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Crush violent crime

THE killing last Saturday’s of a senior All Basotho Convention (ABC) official, Moliboea Theko, is yet another vivid illustration of the immense challenges facing the coalition government.
Theko stood and lost in last May’s general election against the Democratic Congress (DC)’s deputy leader Monyane Moleleki.
With a possible great political future ahead of him, Theko’s life was snuffed out violently last Saturday. What a waste!
The killing clearly captures what is wrong with Basotho society.
As we have highlighted on this page before, we seem to have morphed into a society that believes in settling differences through violence. We also seem to worship violence.
That is sad.
But what is particularly galling for us is the police’s shameful success rate in nabbing the violent criminals that roam amidst us.
While there have been few arrests here and there, we note with sadness that the majority of killers seem to get away with it.
There have been a number of high profile murders that have been reported during the course of the year with no arrests being made.
Other killings, dating back almost 10 years, have also not been cracked.
If these high profile killings are not resolved this has a chilling effect on ordinary Basotho.
The police must do more to get these killers arrested and prosecuted in courts of law to restore the public’s faith in our security services.
Especially during this festive season, the police must be on top of their game to ensure Basotho enjoy their holidays unmolested.
The killings also suggest there are lots of illegal guns in the hands of deranged criminals.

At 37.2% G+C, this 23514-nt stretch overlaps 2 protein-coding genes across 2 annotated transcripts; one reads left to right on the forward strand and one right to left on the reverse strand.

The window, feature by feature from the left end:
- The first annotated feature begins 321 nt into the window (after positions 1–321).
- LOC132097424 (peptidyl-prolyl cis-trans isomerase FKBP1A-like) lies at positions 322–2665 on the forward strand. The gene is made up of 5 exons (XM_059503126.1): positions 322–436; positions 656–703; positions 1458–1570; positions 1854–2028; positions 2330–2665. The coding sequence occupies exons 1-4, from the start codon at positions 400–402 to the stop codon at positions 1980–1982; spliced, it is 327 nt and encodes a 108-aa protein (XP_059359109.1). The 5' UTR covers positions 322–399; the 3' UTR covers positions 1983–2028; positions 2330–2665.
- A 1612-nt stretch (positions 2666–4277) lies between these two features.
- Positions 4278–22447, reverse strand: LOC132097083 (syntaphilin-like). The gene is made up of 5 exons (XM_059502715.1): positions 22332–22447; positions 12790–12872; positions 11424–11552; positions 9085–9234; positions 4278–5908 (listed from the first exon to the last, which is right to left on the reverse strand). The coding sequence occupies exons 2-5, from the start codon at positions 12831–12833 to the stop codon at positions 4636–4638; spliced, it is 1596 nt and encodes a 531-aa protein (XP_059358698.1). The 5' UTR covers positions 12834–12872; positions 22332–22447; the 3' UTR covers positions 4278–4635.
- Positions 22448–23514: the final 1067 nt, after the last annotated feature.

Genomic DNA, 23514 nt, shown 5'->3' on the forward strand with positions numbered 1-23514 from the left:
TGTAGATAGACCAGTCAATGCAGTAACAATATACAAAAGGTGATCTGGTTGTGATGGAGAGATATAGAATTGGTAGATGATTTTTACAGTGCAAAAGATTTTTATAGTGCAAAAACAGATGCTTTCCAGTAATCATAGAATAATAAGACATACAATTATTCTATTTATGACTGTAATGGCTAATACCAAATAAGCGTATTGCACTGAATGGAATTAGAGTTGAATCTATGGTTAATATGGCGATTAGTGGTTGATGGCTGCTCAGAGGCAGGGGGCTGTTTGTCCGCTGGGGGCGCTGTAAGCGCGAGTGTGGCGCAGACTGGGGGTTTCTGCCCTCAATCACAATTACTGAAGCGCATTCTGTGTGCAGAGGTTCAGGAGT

The police must seize these illegal guns.
With better policing methods, much more can be done to prevent violent crime.
But it is not just the police that must act to crush crime.
Our justice system must complement their efforts.
The courts must impose stiffer sentences on violent criminals to deter would-be criminals from pursuing the same murderous course.
While judges and magistrates must tamper justice with mercy this must not be at the expense of peace-loving Basotho.
We want stiffer sentences to dissuade criminals.
But the biggest key to combating violent crime lies in education.
We need to educate all Basotho that we cannot resolve our differences through violence.
We need to educate boys that the cultural perception that it’s manly to resort to violence to settle differences is as outdated as it is myopic.
Only then can we hope to root out the anger that feeds violent crime.
It is our hope here at the Sunday Express that as we break for the holidays you will take the time to enjoy your holidays after what has been a long and difficult year.
We wish to thank all our readers and advertisers for the support during the year.
We hope that next year will be even much better as you pursue your different endeavours.
Enjoy your holidays responsibly.

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